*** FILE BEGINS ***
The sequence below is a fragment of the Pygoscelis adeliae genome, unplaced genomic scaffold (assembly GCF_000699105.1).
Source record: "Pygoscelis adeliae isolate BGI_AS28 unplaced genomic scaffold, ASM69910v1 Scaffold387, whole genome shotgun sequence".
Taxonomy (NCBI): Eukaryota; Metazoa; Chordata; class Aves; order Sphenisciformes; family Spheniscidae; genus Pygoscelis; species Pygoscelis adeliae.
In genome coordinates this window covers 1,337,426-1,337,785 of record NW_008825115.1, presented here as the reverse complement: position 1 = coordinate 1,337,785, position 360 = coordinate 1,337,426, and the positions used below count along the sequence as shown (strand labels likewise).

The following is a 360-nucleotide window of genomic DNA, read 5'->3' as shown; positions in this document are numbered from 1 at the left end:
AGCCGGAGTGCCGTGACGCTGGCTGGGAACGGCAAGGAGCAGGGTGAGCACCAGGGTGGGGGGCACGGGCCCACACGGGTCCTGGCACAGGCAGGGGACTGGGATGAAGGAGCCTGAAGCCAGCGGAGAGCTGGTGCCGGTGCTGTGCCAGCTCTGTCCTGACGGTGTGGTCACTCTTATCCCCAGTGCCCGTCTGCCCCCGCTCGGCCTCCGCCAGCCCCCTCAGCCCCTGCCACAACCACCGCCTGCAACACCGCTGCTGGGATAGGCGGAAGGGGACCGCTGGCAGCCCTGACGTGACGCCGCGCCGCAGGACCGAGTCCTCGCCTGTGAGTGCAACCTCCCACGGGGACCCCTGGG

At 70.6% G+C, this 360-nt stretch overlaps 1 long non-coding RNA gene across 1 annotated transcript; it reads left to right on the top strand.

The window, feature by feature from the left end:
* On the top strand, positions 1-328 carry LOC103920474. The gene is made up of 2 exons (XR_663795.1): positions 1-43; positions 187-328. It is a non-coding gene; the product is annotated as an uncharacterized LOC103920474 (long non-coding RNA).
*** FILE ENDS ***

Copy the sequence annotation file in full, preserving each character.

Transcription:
The sequence below is a fragment of the Pygoscelis adeliae genome, unplaced genomic scaffold (assembly GCF_000699105.1).
Source record: "Pygoscelis adeliae isolate BGI_AS28 unplaced genomic scaffold, ASM69910v1 Scaffold387, whole genome shotgun sequence".
Taxonomy (NCBI): Eukaryota; Metazoa; Chordata; class Aves; order Sphenisciformes; family Spheniscidae; genus Pygoscelis; species Pygoscelis adeliae.
In genome coordinates this window covers 1,337,426-1,337,785 of record NW_008825115.1, presented here as the reverse complement: position 1 = coordinate 1,337,785, position 360 = coordinate 1,337,426, and the positions used below count along the sequence as shown (strand labels likewise).

The following is a 360-nucleotide window of genomic DNA, read 5'->3' as shown; positions in this document are numbered from 1 at the left end:
AGCCGGAGTGCCGTGACGCTGGCTGGGAACGGCAAGGAGCAGGGTGAGCACCAGGGTGGGGGGCACGGGCCCACACGGGTCCTGGCACAGGCAGGGGACTGGGATGAAGGAGCCTGAAGCCAGCGGAGAGCTGGTGCCGGTGCTGTGCCAGCTCTGTCCTGACGGTGTGGTCACTCTTATCCCCAGTGCCCGTCTGCCCCCGCTCGGCCTCCGCCAGCCCCCTCAGCCCCTGCCACAACCACCGCCTGCAACACCGCTGCTGGGATAGGCGGAAGGGGACCGCTGGCAGCCCTGACGTGACGCCGCGCCGCAGGACCGAGTCCTCGCCTGTGAGTGCAACCTCCCACGGGGACCCCTGGG

At 70.6% G+C, this 360-nt stretch overlaps 1 long non-coding RNA gene across 1 annotated transcript; it reads left to right on the top strand.

The window, feature by feature from the left end:
* On the top strand, positions 1-328 carry LOC103920474. The gene is made up of 2 exons (XR_663795.1): positions 1-43; positions 187-328. It is a non-coding gene; the product is annotated as an uncharacterized LOC103920474 (long non-coding RNA).